What an amazing week I had in Shetland! It was a complete privilege to see and talk to so many amazing knitters, who generously shared their work and thoughts with me.


Mary Kay, at the Shetland Guild of Spinners, Weavers and Dyers, shows us an incredibly fine lace shawl, knitted in Unst around 1930.


Joan Roberston with a pattern and what was knit from it.


Wilma Pottinger’s innovative use of cables.


Ella Gordon with an intriguing piece from her collection, whose pattern and provenance has an interesting story to tell.


Ella again! Hap-py on a fancy hap, like so many Shetland babies.


Sue Arthur’s completely beautiful hap knitted in yarn she spun from her own sheep. Sue used Zena Thomson’s pattern from the guild’s important and timely book, A Legacy of Shetland Lace, adding a few cats paws to the centre “riggies.”


Lovely Ina Irvine – world-class fine lace knitting with hand-spun yarn from a very special fleece.


Anne Eunson (right) with her grand-niece Lauren Anderson. Together with Anne’s sister (lace-knitting legend Kathleen Anderson), they keep fine knitting in the family!


I learned so much from knowledgeable Elizabeth Johnston, whose work is full of thought and meaning.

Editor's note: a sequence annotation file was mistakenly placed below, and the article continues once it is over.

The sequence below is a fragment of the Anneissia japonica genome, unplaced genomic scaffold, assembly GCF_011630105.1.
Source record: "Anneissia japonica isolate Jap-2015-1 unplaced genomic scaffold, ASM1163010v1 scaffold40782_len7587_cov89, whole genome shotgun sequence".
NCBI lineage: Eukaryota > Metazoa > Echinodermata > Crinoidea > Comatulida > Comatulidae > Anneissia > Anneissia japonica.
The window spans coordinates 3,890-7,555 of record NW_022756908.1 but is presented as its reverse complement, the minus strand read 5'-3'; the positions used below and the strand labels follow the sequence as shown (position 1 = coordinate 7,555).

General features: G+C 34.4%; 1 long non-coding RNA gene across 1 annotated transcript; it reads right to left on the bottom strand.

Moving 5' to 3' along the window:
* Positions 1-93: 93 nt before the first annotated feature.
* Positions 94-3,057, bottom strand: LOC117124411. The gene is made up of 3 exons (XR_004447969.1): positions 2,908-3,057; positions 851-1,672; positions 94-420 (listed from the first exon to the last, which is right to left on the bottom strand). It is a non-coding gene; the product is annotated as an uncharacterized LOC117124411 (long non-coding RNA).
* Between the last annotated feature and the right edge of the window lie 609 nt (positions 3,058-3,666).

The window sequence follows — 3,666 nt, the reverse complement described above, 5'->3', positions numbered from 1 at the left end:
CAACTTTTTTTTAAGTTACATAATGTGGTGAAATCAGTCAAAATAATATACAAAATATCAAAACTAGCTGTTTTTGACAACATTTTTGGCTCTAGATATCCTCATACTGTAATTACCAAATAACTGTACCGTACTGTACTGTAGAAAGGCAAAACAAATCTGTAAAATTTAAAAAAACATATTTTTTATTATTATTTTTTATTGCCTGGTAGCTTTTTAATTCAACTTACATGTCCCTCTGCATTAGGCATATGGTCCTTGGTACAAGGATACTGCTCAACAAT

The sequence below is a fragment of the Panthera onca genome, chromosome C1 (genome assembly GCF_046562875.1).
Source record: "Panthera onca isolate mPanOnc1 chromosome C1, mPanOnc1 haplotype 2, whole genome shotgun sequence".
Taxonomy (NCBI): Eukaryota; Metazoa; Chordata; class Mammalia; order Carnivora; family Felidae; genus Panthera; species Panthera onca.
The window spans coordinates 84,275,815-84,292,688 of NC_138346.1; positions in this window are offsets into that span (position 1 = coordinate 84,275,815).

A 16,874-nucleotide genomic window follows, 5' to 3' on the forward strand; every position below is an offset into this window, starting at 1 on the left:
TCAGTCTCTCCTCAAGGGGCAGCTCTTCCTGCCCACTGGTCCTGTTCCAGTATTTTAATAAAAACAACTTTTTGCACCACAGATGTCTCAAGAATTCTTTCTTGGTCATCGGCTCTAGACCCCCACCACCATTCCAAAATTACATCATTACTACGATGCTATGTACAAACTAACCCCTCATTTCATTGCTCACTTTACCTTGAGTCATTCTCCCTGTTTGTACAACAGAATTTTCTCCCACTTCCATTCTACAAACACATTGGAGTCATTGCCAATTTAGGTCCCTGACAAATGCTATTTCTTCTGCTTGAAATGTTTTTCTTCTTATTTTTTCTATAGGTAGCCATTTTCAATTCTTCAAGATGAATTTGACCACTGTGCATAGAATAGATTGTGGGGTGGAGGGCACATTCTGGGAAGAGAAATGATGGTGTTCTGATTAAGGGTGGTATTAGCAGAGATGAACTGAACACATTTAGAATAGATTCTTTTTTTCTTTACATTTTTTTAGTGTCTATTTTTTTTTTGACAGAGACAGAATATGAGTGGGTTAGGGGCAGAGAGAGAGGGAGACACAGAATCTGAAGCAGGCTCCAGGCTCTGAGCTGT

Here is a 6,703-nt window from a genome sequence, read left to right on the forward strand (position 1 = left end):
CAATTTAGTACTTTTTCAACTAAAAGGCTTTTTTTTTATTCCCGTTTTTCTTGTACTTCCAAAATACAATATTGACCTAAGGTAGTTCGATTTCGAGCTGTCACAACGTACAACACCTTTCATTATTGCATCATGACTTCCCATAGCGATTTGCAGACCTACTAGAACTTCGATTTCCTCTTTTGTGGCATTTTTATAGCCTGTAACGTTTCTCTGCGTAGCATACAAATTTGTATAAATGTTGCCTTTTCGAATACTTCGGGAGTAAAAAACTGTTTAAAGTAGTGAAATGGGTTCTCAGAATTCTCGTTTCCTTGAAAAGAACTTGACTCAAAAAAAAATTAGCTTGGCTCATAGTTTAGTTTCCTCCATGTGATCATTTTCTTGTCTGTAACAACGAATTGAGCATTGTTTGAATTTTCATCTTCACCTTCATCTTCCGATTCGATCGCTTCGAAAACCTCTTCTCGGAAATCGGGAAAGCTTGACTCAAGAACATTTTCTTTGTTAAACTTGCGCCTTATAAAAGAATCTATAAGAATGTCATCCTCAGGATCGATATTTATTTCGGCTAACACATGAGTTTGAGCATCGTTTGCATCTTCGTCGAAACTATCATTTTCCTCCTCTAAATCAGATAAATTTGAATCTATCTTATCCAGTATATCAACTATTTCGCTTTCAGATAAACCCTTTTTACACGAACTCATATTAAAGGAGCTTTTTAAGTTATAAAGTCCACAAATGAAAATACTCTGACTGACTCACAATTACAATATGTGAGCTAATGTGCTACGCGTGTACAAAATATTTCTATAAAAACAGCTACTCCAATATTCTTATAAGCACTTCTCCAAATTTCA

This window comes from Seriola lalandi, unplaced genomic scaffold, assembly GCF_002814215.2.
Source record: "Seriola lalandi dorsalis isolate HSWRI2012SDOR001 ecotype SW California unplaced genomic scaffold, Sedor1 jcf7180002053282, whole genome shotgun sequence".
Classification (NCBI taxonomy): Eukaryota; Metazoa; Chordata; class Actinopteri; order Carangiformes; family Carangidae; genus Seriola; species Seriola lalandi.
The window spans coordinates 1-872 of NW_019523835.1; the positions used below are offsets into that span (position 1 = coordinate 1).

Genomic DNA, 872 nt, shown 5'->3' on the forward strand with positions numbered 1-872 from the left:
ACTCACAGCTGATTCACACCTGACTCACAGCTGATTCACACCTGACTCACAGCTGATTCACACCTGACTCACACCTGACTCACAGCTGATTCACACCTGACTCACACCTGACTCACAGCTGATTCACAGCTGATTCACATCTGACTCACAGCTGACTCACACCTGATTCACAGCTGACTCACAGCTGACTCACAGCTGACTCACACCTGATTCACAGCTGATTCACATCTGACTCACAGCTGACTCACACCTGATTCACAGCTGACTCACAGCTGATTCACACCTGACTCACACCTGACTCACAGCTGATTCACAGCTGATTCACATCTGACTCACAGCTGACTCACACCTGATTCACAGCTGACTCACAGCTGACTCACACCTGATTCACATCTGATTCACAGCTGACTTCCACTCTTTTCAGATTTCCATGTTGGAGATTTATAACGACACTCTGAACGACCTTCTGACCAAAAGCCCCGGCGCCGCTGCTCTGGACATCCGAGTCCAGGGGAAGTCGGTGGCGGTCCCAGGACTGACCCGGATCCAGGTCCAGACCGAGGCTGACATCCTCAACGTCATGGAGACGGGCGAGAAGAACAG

I have come away with some fantastic material, intriguing leads, new stories, and beautiful images which will all shape the first part of our new Haps book.

So thankyou to Carol Christiansen at the Shetland Museum, the staff at Shetland archives, Cushla Bretton at the Textile Museum, everyone at the Guild and Burra knitting night, and a huge thanks especially to Ella Gordon, Donna Smith and Hazel Tindall, for all your help last week.

As well as being busy with my own research, I found myself repeatedly reflecting and musing on other people’s work as well. I suppose I think of Shetland as an inherently creative place: a place where knitterly skill truly lives and thrives, and whose history (and future) should be explored and celebrated in many different contexts. It is one of the world’s few great knitting destinations: the value of Shetland’s textile heritage, and the unique nature of the talent it has fostered really speaks for itself. Except sometimes it doesn’t. On a few different occasions last week, I had separate conversations with wonderful women, all of whom have innovative and individual ideas for projects and books that the world needs to engage with – to read, enjoy, and knit from — books that should be published. These women are the face, and the future of creative Shetland. To them I say: please pursue these projects, please make these books, please publish.